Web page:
Samuel Santander Lopesierra, 63, has been a politician, a drug trafficker and a smuggler. Journalistic investigations, testimonies, evidence and even a sentence that he served in a United States prison weigh on him. However, his extensive criminal record (including accusations of illegally financing the electoral campaign of President Gustavo Petro, money suspected to have been kept by his son, Nicolás) matters little or nothing in Colombia, where he aspires to become a mayor after the upcoming regional elections.
In Maicao, in the department of La Guajira, Lopesierra is a political phenomenon worthy of study. He officially registered his candidacy on July 10, when he presented 63,825 signatures to the National Registry — more than half of the people registered to vote in Maicao — with hundreds of his followers there to support him. If he manages to overcome the legal obstacles that would prevent him from competing in the elections, victory is practically ensured.
His parents, Samuel Lopesierra Bernier and Guillermina Gutiérrez, owned a commercial warehouse in Maicao, a municipality near the border with Venezuela and whose economy moves, to a large extent, through smuggling. In keeping with the plans for greatness they had for their four children, they gave Santa — as his relatives still call him — an elite education. He graduated from the Liceo Cervantes in Barranquilla and traveled to study economics at Southern Illinois University, returning in 1984 to work in the family business. His parents wanted him to venture into a multinational corporation in the private sector, but they gave in to his insistence and hired him as an ordinary worker in the warehouse.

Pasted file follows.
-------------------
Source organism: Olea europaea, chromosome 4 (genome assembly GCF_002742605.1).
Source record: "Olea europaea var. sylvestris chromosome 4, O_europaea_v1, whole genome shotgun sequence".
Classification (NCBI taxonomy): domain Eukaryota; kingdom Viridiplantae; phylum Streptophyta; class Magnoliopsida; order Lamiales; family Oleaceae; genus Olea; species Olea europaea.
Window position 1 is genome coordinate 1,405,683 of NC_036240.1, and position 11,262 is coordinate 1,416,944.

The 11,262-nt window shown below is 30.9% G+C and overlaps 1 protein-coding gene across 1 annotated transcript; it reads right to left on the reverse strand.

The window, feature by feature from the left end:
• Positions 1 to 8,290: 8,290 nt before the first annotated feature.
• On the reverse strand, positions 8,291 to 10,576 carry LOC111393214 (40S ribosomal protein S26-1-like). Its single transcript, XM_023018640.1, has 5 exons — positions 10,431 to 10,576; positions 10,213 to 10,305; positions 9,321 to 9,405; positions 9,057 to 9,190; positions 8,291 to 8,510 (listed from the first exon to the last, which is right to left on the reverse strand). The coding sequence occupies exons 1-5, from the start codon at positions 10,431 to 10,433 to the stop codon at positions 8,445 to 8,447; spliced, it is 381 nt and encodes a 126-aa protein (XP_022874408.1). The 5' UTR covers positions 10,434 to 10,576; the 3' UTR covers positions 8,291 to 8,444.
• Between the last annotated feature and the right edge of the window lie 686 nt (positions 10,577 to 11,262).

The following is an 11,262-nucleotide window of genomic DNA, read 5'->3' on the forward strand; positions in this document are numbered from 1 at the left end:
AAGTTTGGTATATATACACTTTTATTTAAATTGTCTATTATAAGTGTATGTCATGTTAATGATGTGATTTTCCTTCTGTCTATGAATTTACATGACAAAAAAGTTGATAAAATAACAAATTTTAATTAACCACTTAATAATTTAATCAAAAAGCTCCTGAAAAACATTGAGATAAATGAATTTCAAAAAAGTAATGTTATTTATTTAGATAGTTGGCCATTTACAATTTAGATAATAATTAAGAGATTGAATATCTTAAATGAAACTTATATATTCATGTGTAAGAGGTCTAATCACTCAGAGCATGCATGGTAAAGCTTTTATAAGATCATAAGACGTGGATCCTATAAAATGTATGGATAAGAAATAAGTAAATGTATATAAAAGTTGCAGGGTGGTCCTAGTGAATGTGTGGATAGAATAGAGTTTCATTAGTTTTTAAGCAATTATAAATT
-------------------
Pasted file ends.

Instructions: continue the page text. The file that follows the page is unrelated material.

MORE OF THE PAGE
Lopesierra’s fame grew along with his visibility. He set up his own warehouse after raising money with several partners, and pursued his electoral efforts hand in hand with the Liberal Party, with which his father sympathized. He was elected councilman for Maicao in 1986 and representative for La Guajira in 1988. Two years later he withdrew temporarily from the political arena, but in 1994 he rose to national stardom when he became the senator from the Atlantic coast who received the most votes outside that region. The 40,000 votes he garnered aroused suspicion and distrust among the ruling class, which frowned upon a merchant reaching Congress with such giant leaps.
From that moment on, the name of Samuel Santander Lopesierra became widely recognized, and many started to inquire about his origins. In the world of informal trade he was a notorious figure; he was the main smuggler in the country. A spokesman for the Colombian Association of Importers of Liquors and Wine (ACODIL) told Semana magazine that Lopesierra sold 200,000 packs of cigarettes and 400,000 cases of whiskey a year without paying a single peso in taxes. Soon, he became known as “The Marlboro Man.”